Related support groups: High Blood Pressure, Obesity, Hypertension, High Cholesterol, Insulin Resistance, Pre-Diabetes, Hypertriglyceridemia, Diabetes Mellitus, Hyperlipoproteinemia, Abnormal Glucose Tolerance, Hypertensive Heart Disease

Pot Use Tied to Higher Odds for Stroke, Heart Failure

Posted 16 days ago by Drugs.com

THURSDAY, March 9, 2017 – New research analyzing millions of U.S. medical records suggests that marijuana use raises an adult's risk of stroke and heart failure. The study couldn't prove cause-and-effect, but the researchers said they tried to account for other heart risk factors. "Even when we corrected for known risk factors, we still found a higher rate of both stroke and heart failure in these patients," explained lead researcher Dr. Aditi Kalla, a cardiologist at Einstein Medical Center in Philadelphia. "That leads us to believe that there is something else going on besides just obesity or diet-related cardiovascular side effects," Kalla said in a news release from the American College of Cardiology (ACC). Her team is slated to present its findings March 18 at the ACC's annual meeting, in Washington, D.C. In the study, Kalla's group looked at 20 million health records of patients ... Read more

Related support groups: High Blood Pressure, Obesity, Hypertension, Smoking, Ischemic Stroke, Heart Failure, Congestive Heart Failure, Smoking Cessation, Alcohol Dependence, Transient Ischemic Attack, Alcoholism, Hangover, Coronary Artery Disease (CAD), Left Ventricular Dysfunction, Ischemic Stroke - Prophylaxis, Cannabis, Acute Alcohol Intoxication, Hypertensive Heart Disease

Americans With High Blood Pressure Still Eating Too Much Salt

Posted 17 days ago by Drugs.com

WEDNESDAY, March 8, 2017 – For Americans with high blood pressure, cutting back on salt is an important way to help keep the condition under control. Yet, new research shows that these patients are getting more salt in their diet than they did in 1999. Between 1999 and 2012, salt (sodium) consumption rose from about 2,900 milligrams a day (mg/day) to 3,350 mg/day. That's more than double the ideal upper limit of 1,500 mg/day of sodium recommended by the American Heart Association for people with high blood pressure (or "hypertension"). One teaspoon of table salt contains about 2,300 mg of sodium. Salt also contains chloride, but it's the sodium that's concerning for heart and blood pressure problems. Sodium is an essential nutrient that helps control water balance in the body. But too much can cause excess water to build up, increasing blood pressure, and putting a strain on the heart ... Read more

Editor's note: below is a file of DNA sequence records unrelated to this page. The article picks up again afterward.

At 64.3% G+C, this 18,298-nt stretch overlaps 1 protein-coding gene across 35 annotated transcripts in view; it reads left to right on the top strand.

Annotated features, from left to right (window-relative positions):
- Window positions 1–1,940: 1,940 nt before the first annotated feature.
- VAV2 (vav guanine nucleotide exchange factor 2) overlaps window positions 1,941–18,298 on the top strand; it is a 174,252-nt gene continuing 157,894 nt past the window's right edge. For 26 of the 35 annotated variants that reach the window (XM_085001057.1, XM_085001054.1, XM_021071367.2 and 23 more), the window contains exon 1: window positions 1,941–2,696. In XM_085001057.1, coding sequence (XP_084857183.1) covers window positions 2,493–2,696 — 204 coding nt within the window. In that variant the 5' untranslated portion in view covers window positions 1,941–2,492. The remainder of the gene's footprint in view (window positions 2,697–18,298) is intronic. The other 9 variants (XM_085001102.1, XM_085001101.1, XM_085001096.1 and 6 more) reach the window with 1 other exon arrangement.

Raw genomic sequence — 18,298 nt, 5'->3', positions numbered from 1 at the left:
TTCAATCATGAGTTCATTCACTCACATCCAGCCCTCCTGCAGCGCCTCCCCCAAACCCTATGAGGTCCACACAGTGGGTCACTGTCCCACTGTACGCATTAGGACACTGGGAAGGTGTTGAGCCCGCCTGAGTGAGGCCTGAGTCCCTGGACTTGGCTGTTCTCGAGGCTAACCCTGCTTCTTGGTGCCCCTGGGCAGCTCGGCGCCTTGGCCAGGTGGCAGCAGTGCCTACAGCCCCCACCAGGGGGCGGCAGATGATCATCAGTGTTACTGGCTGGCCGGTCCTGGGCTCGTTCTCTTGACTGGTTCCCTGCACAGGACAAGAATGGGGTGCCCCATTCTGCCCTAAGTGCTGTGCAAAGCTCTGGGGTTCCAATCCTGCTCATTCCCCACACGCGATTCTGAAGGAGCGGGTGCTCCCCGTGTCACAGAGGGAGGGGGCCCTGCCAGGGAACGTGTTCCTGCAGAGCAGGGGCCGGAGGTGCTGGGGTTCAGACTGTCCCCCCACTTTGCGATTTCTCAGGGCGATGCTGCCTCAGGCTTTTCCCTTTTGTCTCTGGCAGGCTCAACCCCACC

Related support groups: High Blood Pressure, Hypertension, Ischemic Stroke, Sodium Chloride, Prevention of Cardiovascular Disease, Ischemic Stroke - Prophylaxis, Cardiovascular Risk Reduction, HalfLytely and Bisacodyl, Hyper-Sal, Rhinaris, Potassium Chloride/Sodium Chloride, Saline Nasal Mist, Hypertensive Heart Disease, Dextrose/Sodium Chloride, Thermotabs, Ayr Saline Nasal, ENTsol, Hypertensive Congestive Heart Failure, Bisacodyl/Polyethylene Glycol 3350/Potassium Chloride/Sodium Bicarbonate/Sodium Chloride, PulmoSal

Winter a Chilling Time for Heart Failure Patients

Posted 17 days ago by Drugs.com

WEDNESDAY, March 8, 2017 – Two new studies suggest that winter is a particularly precarious time for heart failure patients. Both reports found that these vulnerable patients are more likely to be hospitalized and to die during cold weather months. And one of the studies also found the cost and length of hospitalization for heart failure rose during winter. In the first study, researchers led by Dr. Emmanuel Akintoye analyzed data from about 600,000 heart failure hospital admissions between 2011 and 2013. Patients admitted in the winter were 6 percent more likely to die than those admitted in spring, and 11 percent more likely to die than those admitted in the summer or fall. In addition, the findings showed that the median cost for heart failure hospitalizations in the winter was $7,459, compared with $7,181 in the summer. In the second study, Dr. Soumya Patnaik, an internal medicine ... Read more